A famous Hasidic tale that depicts the decline of mysticism in Hasidic circles also bespeaks the power of storytelling. This study tracks the metamorphosis of this classic tale over a century of its retelling by writers—including Martin Buber, S. Y. Agnon, Gershom Scholem, Walter Kaufmann, Elie Wiesel, and Abba Kovner—who each fashioned the tale in their own image. These authors affirmed but also challenged the tale’s message about the efficacy of storytelling. The use of the tale in Passover celebrations and other contemporary trends are also considered. The question is raised as to whether transmitters have a duty of care not to corrupt the story.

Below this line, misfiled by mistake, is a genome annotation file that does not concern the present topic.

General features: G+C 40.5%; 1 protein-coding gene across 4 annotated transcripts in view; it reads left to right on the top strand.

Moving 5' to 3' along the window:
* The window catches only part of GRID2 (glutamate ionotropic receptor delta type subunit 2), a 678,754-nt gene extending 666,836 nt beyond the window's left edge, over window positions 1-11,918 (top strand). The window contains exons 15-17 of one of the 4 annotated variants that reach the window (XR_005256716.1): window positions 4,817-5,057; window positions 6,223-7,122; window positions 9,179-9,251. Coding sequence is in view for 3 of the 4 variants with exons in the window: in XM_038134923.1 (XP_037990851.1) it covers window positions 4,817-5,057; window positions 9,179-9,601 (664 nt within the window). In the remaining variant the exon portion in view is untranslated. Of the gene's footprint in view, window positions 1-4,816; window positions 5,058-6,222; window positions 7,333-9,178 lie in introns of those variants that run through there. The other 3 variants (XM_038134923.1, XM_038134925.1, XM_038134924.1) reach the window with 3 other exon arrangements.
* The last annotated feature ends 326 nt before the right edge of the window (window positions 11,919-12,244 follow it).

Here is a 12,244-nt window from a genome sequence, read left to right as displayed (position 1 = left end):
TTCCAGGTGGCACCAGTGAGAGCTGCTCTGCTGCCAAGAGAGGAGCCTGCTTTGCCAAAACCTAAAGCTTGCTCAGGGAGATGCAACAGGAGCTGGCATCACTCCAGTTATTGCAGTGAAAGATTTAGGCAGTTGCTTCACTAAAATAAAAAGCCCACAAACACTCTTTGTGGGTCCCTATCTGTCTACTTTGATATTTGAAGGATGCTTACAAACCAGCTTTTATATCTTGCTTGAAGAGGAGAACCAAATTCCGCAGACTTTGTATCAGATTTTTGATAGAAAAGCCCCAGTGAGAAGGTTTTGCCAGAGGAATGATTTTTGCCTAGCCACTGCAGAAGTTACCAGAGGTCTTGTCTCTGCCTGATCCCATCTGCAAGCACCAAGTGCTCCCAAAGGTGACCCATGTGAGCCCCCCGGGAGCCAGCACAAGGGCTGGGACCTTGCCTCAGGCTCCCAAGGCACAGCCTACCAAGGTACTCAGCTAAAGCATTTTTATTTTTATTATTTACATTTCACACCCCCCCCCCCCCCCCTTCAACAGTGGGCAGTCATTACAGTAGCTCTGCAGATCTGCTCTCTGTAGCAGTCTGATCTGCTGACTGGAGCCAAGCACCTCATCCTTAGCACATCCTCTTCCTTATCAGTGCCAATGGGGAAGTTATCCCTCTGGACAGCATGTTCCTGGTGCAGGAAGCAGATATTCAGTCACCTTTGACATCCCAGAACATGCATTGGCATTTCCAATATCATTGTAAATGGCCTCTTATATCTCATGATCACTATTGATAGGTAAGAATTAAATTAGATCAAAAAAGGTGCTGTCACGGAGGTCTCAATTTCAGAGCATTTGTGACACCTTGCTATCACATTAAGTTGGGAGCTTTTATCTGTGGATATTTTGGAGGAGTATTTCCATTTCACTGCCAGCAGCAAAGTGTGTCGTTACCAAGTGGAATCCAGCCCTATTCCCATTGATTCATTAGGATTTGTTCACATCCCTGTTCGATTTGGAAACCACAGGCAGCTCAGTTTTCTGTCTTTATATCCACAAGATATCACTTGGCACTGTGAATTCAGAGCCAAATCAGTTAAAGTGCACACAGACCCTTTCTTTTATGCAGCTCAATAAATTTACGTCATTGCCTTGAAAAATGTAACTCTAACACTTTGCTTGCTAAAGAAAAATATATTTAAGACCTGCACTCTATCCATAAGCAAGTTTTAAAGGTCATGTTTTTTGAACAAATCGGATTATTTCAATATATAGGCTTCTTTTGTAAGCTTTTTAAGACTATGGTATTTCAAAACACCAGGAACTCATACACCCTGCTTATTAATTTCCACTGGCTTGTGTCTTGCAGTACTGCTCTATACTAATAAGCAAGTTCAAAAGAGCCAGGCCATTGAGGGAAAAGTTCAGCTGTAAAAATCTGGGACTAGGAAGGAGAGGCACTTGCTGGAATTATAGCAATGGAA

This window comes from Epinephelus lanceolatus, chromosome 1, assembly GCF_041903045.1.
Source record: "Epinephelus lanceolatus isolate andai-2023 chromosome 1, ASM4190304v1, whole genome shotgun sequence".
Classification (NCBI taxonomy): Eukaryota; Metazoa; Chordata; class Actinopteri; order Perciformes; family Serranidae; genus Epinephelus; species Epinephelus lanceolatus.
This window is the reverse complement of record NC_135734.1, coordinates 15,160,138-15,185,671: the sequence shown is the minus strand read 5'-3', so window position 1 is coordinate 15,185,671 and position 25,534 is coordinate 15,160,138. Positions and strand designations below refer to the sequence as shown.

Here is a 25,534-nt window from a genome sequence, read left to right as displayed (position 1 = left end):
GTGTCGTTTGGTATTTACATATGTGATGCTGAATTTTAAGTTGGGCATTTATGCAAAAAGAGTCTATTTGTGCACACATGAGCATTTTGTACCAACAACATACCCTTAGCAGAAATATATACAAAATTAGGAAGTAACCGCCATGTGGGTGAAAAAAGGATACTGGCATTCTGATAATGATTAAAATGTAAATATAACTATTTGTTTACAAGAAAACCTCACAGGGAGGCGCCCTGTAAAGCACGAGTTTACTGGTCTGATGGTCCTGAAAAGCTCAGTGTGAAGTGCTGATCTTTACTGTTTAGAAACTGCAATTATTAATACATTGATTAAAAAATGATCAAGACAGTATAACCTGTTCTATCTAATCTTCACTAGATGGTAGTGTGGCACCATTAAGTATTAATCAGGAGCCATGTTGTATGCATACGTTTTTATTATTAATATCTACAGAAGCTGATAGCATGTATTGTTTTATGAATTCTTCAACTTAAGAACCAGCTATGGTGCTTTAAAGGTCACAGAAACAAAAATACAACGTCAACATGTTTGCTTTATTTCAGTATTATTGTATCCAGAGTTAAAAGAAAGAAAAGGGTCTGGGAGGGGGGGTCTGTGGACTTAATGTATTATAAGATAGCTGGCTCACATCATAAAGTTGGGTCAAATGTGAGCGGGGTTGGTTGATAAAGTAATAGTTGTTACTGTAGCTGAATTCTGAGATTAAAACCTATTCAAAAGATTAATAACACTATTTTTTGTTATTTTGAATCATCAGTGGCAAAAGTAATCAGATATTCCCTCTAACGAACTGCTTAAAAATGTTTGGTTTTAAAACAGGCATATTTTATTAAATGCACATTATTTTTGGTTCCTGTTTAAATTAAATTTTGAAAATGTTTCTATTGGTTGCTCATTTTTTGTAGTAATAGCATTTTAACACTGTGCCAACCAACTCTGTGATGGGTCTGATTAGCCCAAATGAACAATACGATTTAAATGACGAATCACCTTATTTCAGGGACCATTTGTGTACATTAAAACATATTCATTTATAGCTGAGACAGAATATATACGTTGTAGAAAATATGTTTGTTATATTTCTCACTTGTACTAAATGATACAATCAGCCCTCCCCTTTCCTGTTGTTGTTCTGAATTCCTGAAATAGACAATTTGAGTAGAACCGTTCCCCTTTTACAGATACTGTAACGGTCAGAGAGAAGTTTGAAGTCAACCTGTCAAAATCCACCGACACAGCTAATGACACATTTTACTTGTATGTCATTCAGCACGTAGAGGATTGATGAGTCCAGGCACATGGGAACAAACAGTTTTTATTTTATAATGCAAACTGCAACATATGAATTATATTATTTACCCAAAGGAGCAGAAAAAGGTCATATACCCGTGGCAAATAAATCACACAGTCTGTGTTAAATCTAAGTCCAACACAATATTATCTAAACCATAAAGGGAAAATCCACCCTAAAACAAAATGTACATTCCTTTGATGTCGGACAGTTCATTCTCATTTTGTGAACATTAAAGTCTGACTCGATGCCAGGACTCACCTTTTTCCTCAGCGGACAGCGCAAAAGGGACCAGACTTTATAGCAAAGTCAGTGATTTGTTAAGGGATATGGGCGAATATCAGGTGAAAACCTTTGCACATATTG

JJTP 22 (2014)